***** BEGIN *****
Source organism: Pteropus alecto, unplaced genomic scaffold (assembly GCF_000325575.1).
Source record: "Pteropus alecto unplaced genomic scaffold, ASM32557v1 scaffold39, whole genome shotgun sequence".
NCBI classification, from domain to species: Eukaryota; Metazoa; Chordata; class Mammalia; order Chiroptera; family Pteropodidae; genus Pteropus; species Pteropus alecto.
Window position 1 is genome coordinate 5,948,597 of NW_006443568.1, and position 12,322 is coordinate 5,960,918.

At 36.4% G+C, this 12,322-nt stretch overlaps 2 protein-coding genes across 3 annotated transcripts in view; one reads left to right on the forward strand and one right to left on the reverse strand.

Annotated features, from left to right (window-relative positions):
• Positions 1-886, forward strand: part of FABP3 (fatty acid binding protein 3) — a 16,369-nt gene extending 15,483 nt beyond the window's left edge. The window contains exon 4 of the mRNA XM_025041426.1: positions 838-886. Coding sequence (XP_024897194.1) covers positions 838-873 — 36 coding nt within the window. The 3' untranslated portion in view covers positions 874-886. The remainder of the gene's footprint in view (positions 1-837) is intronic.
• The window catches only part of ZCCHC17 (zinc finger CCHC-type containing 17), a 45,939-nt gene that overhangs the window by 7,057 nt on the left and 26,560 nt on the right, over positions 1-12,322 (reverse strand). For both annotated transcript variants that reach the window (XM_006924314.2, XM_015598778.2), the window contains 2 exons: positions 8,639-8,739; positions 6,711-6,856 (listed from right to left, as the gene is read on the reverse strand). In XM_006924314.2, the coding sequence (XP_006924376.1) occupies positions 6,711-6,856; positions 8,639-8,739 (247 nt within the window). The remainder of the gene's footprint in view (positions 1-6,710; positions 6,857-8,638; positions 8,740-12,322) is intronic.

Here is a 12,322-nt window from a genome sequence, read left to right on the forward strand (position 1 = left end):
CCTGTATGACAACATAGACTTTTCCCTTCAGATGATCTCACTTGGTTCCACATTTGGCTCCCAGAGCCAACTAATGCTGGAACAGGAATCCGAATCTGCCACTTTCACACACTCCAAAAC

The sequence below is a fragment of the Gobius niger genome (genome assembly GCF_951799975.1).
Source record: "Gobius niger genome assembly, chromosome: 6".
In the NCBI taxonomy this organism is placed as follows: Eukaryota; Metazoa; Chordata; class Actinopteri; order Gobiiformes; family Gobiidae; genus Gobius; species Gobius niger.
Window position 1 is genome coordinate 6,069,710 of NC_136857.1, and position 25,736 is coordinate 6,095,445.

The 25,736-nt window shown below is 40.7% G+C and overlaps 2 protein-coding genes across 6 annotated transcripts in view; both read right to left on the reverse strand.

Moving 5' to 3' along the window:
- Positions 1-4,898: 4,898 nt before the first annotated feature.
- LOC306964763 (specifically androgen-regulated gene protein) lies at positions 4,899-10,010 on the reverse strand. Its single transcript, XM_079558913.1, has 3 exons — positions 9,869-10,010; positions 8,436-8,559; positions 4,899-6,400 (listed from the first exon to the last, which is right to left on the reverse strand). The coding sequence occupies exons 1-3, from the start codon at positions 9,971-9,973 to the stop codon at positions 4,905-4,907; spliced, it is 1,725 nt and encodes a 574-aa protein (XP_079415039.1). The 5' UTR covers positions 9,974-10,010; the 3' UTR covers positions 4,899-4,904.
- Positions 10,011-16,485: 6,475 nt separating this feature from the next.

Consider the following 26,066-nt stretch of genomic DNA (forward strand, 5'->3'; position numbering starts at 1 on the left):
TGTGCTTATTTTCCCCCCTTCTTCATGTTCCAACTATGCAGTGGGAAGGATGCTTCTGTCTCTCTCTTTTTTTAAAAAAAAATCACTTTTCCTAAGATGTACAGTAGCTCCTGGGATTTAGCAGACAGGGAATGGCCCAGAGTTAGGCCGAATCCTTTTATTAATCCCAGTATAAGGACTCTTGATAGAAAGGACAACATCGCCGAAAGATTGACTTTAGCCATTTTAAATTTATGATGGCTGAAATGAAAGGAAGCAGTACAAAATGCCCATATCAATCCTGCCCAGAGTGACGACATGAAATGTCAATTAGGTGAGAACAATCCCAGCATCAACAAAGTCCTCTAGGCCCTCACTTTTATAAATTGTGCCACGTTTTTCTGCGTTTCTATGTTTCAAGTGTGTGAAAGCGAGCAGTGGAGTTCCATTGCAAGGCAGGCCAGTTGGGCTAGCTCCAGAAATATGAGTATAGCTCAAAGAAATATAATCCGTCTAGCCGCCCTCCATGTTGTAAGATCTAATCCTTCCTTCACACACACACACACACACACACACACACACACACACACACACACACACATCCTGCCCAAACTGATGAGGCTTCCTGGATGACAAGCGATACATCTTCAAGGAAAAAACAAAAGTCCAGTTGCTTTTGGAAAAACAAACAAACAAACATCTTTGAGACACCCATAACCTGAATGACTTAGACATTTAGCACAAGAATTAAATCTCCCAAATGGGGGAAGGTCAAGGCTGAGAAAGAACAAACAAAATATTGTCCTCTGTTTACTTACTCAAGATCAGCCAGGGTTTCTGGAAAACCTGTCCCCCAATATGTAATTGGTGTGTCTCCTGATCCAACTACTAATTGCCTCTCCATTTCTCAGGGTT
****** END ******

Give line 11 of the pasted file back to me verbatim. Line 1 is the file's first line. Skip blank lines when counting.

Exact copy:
The sequence below is a fragment of the Gobius niger genome (genome assembly GCF_951799975.1).